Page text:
A controversial initiative that pays high-school students for passing Advanced Placement tests has failed to spur more kids to make the grade.
Students at 25 low-income city public schools and six parochial schools were offered private money on a sliding scale—from $500 to $1,000—if they passed their five-point AP subject tests by scoring between 3 and 5.
The new program, largely targeting black and Hispanic students, was meant to prepare more kids for college and give them a financial boost to get there.
Despite the dangle of dollars, the number of students passing their AP tests in the 31 schools actually dipped to 1,476 this year—down five from 2007, when no cash was on the table, according to data released yesterday by the Council of Urban Professionals, which distributes the money.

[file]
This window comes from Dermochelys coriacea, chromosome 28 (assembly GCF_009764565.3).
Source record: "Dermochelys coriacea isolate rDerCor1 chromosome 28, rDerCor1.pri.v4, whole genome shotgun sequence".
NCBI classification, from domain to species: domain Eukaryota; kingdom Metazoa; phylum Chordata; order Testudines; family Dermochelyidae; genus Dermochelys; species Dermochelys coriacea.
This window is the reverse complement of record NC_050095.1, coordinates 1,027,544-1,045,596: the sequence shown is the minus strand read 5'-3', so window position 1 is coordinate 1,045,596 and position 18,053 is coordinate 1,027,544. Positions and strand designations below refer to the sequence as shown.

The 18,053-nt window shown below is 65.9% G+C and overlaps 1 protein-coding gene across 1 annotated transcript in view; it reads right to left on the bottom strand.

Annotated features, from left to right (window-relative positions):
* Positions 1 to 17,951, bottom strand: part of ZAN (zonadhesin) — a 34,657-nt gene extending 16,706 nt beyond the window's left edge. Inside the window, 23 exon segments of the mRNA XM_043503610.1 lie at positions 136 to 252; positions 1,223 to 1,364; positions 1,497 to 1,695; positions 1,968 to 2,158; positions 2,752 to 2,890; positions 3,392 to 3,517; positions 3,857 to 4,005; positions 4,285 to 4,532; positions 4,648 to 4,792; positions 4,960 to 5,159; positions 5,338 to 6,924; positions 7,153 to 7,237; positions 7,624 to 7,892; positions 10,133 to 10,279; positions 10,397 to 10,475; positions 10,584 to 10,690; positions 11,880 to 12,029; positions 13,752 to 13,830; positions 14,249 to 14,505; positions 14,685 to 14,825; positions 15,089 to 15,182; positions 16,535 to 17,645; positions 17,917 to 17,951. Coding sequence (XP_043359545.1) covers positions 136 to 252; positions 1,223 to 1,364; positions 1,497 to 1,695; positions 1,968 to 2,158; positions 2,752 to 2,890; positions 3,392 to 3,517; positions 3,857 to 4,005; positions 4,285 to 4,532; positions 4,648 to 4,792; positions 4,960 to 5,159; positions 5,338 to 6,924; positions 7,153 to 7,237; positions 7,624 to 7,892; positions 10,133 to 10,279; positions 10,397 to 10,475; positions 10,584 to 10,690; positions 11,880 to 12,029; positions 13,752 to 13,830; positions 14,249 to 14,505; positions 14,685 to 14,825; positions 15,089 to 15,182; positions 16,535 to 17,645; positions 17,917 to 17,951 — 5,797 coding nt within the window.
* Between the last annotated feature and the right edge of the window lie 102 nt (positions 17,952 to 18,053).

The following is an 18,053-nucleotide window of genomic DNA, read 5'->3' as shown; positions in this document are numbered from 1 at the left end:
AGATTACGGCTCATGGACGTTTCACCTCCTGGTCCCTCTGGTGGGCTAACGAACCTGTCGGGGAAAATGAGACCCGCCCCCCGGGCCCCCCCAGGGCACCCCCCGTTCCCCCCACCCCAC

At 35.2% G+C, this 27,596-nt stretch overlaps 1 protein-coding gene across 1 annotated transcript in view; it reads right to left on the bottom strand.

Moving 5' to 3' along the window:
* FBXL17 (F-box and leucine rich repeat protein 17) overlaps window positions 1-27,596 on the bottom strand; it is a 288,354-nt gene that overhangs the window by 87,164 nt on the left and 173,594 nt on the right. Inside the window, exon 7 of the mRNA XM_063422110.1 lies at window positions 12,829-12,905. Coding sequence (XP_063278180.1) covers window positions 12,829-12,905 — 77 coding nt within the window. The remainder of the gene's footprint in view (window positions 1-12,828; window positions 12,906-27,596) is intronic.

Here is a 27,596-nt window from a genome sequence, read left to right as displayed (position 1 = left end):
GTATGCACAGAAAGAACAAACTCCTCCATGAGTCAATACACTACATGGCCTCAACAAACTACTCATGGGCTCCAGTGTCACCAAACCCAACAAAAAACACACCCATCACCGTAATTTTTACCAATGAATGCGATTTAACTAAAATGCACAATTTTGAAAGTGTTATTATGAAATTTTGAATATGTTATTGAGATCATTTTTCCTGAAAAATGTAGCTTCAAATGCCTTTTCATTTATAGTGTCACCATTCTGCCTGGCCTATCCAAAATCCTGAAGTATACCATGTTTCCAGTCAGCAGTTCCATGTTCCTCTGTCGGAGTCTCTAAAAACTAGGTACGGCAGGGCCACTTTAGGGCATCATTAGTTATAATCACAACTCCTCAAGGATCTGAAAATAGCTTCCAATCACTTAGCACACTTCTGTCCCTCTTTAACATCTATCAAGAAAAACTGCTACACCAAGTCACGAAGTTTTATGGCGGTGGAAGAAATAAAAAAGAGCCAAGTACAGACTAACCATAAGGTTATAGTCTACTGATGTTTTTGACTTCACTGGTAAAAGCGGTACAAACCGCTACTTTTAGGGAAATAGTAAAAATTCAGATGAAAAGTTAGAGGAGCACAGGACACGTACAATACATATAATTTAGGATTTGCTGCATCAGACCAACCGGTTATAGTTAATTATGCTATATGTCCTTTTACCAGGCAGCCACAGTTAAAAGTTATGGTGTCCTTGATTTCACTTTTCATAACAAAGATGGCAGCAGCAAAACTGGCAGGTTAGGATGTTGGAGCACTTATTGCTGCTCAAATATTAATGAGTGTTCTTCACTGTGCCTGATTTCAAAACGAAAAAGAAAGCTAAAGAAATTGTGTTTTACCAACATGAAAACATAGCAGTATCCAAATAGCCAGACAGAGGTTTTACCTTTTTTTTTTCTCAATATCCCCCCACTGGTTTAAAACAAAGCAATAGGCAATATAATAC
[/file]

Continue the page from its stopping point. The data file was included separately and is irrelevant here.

The passing rate fell from 35 percent in 2007 to 32 percent this year in a result that surprised even those who have been skeptical of cash-for-kids programs.
Those behind the privately funded initiative said they saw many positive results on which to build, including an 8 percent increase in the number of AP tests taken and a 19 percent increase in students scoring at the top point level.
Passing rates at nine of the 31 schools increased by more than 50 percent.
More than 1,100 students are collecting nearly $1 million for their work.